story talk

“Little Red Riding Hood Was My First Love”: Shoutout This Week To Charles Dickens

Little Red Riding Hood meets the wolfOkay so usually my weekly shoutouts are to readers, people who have commented on the blog or written a message or left a voicemail or something. But…

I came across this quote by Charles Dickens today and couldn’t pass it up:

”Little Red Riding Hood was my first love.

I felt that if I could have married Little Red Riding Hood, I should have known perfect bliss.”

His first love! I never thought of a fairy tale character as something that could even qualify for such a prominent position in someone’s life.

But for Charles Dickens, Little Red Riding Hood was someone who could make him the happiest person in the world.

I wish I could talk to him and ask him more about this. What was it about the story of Little Red Riding Hood and her character that connected with him so much he actually considered her his first love??

Sadly, unless I come across something by him where he’s written more on this subject I’ll never know.

If you’ve ever fallen in love with a fairy tale character comment below and tell me about it!

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Random Story Fact: The End Of Little Red Riding Hood

A painting of Little Red Riding Hood carrying a basket with a wolf prowling next to her and sticking his tongue out like he's talking.

In early versions of the story Little Red Riding Hood the wolf eats her and …the story simply ends right there.

No woodcutter swoops in to save her, no outsmarting of the wolf with the help of Grandma, it was a straight up rough lesson for rough times back then.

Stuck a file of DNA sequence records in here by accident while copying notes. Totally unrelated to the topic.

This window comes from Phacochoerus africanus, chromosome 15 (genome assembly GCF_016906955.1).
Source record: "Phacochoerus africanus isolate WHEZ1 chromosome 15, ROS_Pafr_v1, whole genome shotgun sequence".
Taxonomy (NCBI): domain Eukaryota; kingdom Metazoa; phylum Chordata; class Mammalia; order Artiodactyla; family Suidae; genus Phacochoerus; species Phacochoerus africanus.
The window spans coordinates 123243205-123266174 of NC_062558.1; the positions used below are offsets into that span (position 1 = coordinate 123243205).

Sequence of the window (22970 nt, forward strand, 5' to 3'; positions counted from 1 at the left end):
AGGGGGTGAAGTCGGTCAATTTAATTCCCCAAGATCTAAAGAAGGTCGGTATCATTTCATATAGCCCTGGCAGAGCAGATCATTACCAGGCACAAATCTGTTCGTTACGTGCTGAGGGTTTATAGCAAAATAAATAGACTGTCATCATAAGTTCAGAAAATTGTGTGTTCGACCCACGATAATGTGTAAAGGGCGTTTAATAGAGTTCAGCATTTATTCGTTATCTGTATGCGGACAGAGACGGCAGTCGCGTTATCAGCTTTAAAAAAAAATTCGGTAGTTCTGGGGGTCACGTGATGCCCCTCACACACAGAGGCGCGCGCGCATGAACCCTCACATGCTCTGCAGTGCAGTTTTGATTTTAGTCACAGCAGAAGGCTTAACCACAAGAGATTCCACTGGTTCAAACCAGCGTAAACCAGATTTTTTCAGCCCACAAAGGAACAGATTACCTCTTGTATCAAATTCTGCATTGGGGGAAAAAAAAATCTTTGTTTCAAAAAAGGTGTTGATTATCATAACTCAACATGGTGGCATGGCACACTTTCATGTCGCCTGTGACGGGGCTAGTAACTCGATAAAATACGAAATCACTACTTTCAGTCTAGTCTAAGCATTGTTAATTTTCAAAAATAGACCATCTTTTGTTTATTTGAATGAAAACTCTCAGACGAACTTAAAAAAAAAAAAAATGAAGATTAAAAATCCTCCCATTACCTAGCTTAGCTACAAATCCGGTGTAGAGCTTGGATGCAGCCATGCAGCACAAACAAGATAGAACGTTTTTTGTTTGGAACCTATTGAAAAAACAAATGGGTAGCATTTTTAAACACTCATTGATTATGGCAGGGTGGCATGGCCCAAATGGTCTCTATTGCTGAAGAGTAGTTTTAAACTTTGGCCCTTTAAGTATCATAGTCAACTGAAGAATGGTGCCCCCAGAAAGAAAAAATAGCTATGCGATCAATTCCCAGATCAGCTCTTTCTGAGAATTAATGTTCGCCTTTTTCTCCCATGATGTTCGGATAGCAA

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The Danger Of The Looming Wolf

(via Visualizeus)

I’ve seen a ton of pictures illustrating the Little Red Riding Hood story lately but this is one of my favorites so far.

I love how the artist articulated the wolf looming in the woods, the danger he poses is everywhere and nowhere at once. Also love how Little Red Riding Hood is skipping into the woods with pigtails up, not a care in the world …yet.

It’s interesting to think that some of the oldest versions of this story didn’t include the happy ending that we’re all so familiar with. In those old versions after Little Red Riding Hood is eaten by the wolf there is no nearby woodcutter to come and rescue her nor is she able to outsmart the wolf and run away.

Instead the wolf eats her and…that’s it, that’s the end. A harsh story for what was often a very harsh world back then. But as the world changed so did the story and the danger of the looming wolf was transformed along with it.